Posts Tagged ‘quality’

“If it’s worth doing, it’s worth doing properly” my mum always used to say. We never had much money when I was growing up, but whenever mum did buy something, she’d always make sure it was of the best quality she could afford. She understood the false economy of buying something cheap that would break within days. And although we were never flush with cash, she would rather pay for quality.

I don’t think we were alone, and I don’t think that attitude is confined to the 80’s! Most people would rather pay for quality than search out the cheapest. And the old adage “you get what you pay for” is just as true now as it was 25 years ago.

If you’re good at what you do, whether that’s a great product or top quality service, then you won’t need to compete on price. People will recognise the value in what you’re offering and they’ll be prepared to spend more. Or will they?

All too often I meet small business owners who are struggling to earn a living because their clients don’t want to pay what they need to charge. They’re having to be the cheapest or discount just to get the job. Why? Because their customers don’t see the value in what they’re offering.

And this is partly down to your sales process, partly down to what you’ve written on your website/ brochure and partly (largely if you’re not doing the selling) down to the fact that your brand isn’t communicating confidence or professionalism.


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On social networks, it’s tempting to try and grow your network rapidly by accepting any friend requests that come your way and building a network of strangers. As Louis Gray explains, when thinking about business networking; revenue is only going to come from a small selection of your online community. For that reason, building a network of highly engaged people with whom you have a genuine connection can prove to be a great way to unlock business opportunities.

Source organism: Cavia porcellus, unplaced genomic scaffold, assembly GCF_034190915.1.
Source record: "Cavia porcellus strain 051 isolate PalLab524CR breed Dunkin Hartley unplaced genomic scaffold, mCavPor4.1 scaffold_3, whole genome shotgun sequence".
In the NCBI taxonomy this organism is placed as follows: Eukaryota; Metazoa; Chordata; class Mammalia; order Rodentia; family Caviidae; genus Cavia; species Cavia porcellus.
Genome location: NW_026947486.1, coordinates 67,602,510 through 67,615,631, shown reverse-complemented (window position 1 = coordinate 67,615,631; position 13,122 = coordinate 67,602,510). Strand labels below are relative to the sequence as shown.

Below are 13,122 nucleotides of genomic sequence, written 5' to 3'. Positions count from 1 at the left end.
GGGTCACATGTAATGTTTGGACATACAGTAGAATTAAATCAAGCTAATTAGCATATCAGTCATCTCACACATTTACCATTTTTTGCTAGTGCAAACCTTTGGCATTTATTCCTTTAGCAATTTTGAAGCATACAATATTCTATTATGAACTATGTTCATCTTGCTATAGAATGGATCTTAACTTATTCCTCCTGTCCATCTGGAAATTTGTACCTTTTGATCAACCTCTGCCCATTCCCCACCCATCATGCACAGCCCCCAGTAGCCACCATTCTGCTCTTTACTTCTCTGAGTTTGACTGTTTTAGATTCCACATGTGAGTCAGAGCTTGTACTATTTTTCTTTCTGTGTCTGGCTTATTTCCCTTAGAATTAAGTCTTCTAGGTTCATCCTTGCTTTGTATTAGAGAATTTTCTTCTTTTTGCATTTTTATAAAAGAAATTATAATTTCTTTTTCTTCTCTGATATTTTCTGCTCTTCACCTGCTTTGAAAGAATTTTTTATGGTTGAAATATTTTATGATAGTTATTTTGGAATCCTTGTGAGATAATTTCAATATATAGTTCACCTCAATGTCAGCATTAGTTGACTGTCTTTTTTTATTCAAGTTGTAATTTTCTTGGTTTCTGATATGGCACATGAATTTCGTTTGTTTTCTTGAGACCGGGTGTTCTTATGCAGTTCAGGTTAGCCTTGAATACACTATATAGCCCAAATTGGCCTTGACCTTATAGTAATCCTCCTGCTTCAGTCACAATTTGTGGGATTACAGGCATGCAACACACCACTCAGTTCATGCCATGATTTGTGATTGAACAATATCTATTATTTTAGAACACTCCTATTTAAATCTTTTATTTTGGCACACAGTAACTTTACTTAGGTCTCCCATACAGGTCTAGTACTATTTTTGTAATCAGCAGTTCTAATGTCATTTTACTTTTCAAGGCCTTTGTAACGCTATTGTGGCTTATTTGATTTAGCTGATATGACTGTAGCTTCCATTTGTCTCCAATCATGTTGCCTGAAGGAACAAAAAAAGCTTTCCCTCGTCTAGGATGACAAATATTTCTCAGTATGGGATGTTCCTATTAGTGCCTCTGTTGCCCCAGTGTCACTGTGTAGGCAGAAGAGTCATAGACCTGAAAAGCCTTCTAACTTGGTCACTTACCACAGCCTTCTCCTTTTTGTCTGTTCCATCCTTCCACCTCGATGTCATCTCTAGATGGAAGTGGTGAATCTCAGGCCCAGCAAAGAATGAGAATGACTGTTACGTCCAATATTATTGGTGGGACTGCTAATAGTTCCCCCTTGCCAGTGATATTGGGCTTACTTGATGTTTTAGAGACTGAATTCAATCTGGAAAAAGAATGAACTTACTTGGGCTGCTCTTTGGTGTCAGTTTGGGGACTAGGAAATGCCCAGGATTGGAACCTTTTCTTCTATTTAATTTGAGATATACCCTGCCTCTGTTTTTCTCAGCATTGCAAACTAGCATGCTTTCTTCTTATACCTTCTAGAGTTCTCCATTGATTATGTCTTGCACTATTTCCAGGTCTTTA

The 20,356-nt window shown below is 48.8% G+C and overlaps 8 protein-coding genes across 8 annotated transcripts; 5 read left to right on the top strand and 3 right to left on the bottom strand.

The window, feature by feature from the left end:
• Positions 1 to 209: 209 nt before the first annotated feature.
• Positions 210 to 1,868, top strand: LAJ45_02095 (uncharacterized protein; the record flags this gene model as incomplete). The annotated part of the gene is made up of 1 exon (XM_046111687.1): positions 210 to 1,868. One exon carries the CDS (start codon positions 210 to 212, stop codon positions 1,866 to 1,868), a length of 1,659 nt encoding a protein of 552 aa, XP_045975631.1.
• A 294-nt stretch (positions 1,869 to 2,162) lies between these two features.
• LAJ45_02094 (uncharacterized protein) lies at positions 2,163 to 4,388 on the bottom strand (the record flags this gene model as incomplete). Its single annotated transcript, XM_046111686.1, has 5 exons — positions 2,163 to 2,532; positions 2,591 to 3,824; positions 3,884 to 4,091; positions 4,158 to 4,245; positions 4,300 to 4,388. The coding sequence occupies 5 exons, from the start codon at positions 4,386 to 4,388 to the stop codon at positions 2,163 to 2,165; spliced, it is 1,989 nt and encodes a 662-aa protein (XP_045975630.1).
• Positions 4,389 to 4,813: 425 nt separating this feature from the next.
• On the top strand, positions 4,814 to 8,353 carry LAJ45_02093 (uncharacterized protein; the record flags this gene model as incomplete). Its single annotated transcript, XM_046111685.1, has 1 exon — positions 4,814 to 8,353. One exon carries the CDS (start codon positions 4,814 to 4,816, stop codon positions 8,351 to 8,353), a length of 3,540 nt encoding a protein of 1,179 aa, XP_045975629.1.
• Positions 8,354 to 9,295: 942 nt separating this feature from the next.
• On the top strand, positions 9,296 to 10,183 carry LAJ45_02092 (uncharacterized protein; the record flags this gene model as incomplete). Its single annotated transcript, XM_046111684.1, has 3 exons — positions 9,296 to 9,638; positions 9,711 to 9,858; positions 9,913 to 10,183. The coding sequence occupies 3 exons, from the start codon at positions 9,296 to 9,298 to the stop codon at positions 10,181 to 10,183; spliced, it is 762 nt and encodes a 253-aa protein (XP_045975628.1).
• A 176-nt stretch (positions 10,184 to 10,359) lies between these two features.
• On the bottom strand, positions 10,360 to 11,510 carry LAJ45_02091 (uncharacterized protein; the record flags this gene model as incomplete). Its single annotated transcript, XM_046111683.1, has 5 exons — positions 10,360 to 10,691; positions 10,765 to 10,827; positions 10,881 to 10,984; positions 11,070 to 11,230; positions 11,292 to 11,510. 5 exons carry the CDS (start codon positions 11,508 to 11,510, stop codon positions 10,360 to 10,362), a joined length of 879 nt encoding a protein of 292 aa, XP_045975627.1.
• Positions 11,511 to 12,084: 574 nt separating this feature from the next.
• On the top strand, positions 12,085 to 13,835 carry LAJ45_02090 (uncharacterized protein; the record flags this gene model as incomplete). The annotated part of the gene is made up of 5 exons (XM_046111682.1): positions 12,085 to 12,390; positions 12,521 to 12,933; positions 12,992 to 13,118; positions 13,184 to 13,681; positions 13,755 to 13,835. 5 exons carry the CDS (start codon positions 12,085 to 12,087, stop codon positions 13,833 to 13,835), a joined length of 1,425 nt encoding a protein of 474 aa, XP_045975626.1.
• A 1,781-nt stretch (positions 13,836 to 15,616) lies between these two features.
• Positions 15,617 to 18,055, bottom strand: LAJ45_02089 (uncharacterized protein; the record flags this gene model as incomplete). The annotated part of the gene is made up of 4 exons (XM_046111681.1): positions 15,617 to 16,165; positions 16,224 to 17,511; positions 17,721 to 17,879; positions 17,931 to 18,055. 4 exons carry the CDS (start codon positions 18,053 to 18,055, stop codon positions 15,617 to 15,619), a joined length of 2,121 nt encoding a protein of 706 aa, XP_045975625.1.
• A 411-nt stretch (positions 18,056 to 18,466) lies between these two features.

It’s easy to judge someone’s social media “usefulness” on their number of friends or followers, or assume that low numbers equates to a small and relatively useless network. But it might be sensible to start slowly and focus on quality. What do you think?


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This week I spent some time moving my office round to fit in some additional storage space. So I took the opportunity to have a good sort out of the stuff I was storing and also clear up all the “important” stuff on my desk.

While I was doing this I was reminded that actually this is something I should be doing far more frequently for myself and my business – after all it is one of the techniques I use with the business I work with so I thought I’d share the philosophy and benefits of the tool called LEAN with you.

Lean is a technique for accomplishing more with less (use fewer suppliers, need less inventory, fewer employee injuries, produce products with fewer defects, need less effort to design, make and service your products, require less investment to achieve a given level of production capacity and in my case organising the information I keep in my office. Although it was initially used in a manufacturing environment it is now used in all businesses and offices with surprising results.

It boils down to “The principle of waste elimination through workplace organisation”:

  1. Sort: the 3 R’s Retain items essential to functioning.
    Return any items belonging to someone else
    Rid – throw the rest away (and use the 4th R here, be ruthless/ realistic about what you actually need to keep)
  2. Straighten Put everything in its place (so that you can find it immediately you need it and don’t spend time sorting through piles of stuff, or all over the place for it).
  3. Scrub Clean up!
  4. Systemize Keep it clean and tidy. Put systems in place and schedule time to ensure it stays clean and tidy. (I need to schedule time each week to do my filing rather than leaving it for once a month!)
  5. Standardise Make this habit the norm. Change the culture of the organisation.
    Create new habits and levels of performance expectations.
  6. Safety: make sure everything is tested, there is nothing to trip over and everyone has been trained to operate any machinery as required.

How would your business/ office/ desk benefit from a small change like that? (and for most businesses is it is a small change)

If you’ve got any questions about how to use Lean in your business I’d be happy to talk to you about it in more detail.

Happy sorting

“bespoke support and strategies to grow your business”


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